“Management is doing things right; leadership is doing the right things.”
— Peter F. Drucker
Managing is about getting work done through people. On most days, let’s say 80 percent of the time, your employees are getting to work daily and on time, interacting cordially and performing their job tasks well. You’ve heard this before — the old 80–20 rule.
But maybe this rule isn’t applicable to your workplace.
• Everyone meets the performance standards set by the job 100 percent of the time.
• All your employees report to work daily and on time.
• There are no workplace conflicts among your staff.
• You have never wondered about an employee who suddenly became withdrawn and uncommunicative.
It’s the 20 percent of employees who are creating the challenges of management, who aren’t getting along or aren’t performing their jobs up to company standards. It’s the third call in a week you get from your new hire who says he can’t come to work because he’s feeling depressed and couldn’t get out of bed.
What do you do?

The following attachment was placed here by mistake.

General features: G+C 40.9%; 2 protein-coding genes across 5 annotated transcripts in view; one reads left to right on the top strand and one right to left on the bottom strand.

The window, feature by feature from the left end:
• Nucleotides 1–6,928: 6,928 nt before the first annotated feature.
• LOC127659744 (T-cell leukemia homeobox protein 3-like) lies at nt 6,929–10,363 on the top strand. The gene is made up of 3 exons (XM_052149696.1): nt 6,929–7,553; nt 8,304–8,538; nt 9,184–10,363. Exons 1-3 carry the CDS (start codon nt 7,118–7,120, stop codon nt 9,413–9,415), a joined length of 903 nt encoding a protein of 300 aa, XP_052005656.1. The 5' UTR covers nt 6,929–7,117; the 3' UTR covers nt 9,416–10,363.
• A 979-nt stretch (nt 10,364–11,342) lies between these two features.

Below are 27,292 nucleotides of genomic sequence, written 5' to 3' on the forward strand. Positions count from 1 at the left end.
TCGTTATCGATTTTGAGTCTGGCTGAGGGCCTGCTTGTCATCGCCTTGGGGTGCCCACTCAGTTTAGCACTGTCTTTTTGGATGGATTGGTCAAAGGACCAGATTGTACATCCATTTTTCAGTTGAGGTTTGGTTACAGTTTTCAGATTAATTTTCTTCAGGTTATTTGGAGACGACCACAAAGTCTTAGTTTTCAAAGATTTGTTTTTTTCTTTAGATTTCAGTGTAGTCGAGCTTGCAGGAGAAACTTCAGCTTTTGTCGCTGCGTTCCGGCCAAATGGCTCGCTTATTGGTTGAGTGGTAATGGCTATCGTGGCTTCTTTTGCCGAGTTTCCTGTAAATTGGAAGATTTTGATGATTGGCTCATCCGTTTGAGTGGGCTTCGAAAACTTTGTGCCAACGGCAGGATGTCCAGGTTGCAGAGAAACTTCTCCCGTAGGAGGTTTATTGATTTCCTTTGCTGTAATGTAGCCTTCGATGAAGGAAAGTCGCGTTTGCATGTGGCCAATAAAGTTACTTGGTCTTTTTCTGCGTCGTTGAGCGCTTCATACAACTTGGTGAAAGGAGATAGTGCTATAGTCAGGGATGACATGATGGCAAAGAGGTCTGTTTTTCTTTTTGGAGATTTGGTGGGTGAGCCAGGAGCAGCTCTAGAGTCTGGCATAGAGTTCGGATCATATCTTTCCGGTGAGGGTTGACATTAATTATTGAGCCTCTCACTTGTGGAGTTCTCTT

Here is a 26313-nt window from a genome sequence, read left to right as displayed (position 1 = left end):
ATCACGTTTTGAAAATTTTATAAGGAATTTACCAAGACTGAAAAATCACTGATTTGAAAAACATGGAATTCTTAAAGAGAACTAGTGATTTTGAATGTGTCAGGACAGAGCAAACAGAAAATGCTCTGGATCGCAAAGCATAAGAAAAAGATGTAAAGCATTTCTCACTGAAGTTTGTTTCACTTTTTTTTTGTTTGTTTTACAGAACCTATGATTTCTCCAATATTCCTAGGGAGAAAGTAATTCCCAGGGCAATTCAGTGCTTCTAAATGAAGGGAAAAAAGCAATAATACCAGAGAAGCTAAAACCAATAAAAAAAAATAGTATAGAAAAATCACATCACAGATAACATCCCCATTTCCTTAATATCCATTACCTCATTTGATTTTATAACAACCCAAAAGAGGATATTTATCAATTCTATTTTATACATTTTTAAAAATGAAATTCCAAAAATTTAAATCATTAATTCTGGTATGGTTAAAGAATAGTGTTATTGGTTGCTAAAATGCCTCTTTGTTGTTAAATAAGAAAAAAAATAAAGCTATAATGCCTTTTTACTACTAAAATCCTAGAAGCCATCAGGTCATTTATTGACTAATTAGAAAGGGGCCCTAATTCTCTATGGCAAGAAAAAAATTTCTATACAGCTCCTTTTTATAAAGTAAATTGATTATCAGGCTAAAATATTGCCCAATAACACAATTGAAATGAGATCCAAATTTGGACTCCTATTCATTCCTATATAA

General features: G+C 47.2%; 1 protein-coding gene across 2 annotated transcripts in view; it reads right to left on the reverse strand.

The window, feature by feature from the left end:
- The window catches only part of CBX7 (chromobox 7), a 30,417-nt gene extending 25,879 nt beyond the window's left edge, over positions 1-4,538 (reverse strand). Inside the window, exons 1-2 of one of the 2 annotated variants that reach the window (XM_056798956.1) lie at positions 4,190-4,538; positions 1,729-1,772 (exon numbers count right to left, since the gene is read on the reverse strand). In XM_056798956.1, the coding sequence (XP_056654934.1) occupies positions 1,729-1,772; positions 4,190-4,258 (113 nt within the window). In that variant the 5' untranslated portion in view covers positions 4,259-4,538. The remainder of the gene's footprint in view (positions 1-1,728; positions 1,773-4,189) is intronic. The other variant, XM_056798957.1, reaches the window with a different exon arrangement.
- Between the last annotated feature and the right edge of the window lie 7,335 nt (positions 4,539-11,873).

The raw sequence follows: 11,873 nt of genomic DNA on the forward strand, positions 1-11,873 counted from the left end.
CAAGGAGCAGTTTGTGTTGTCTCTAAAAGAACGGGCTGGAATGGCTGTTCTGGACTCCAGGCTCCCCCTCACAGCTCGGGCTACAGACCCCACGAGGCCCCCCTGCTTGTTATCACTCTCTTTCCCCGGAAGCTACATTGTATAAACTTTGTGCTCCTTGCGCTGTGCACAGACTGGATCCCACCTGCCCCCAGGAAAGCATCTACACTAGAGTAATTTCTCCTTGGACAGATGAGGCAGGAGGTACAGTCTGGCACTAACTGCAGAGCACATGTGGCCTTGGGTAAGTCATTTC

Observe job performance and behaviors. Workplace problems include difficulty performing job tasks as well as behaviors that may be disruptive to the workplace. These behaviors include mood swings, abrupt changes in appearance or demeanor, threats or any behaviors that are out of the ordinary for the employee or inappropriate for the workplace.
Follow your company’s policies on progressive discipline. Most policies advise contact with the Human Resources department at the onset of the issue.
Constructively confront workplace issues and document the discussion. Clearly communicate your expectations for change to the employee. If he is able to change his behavior on his own, he will. This discussion may be all that is needed.
— First Sun EAP Newslettter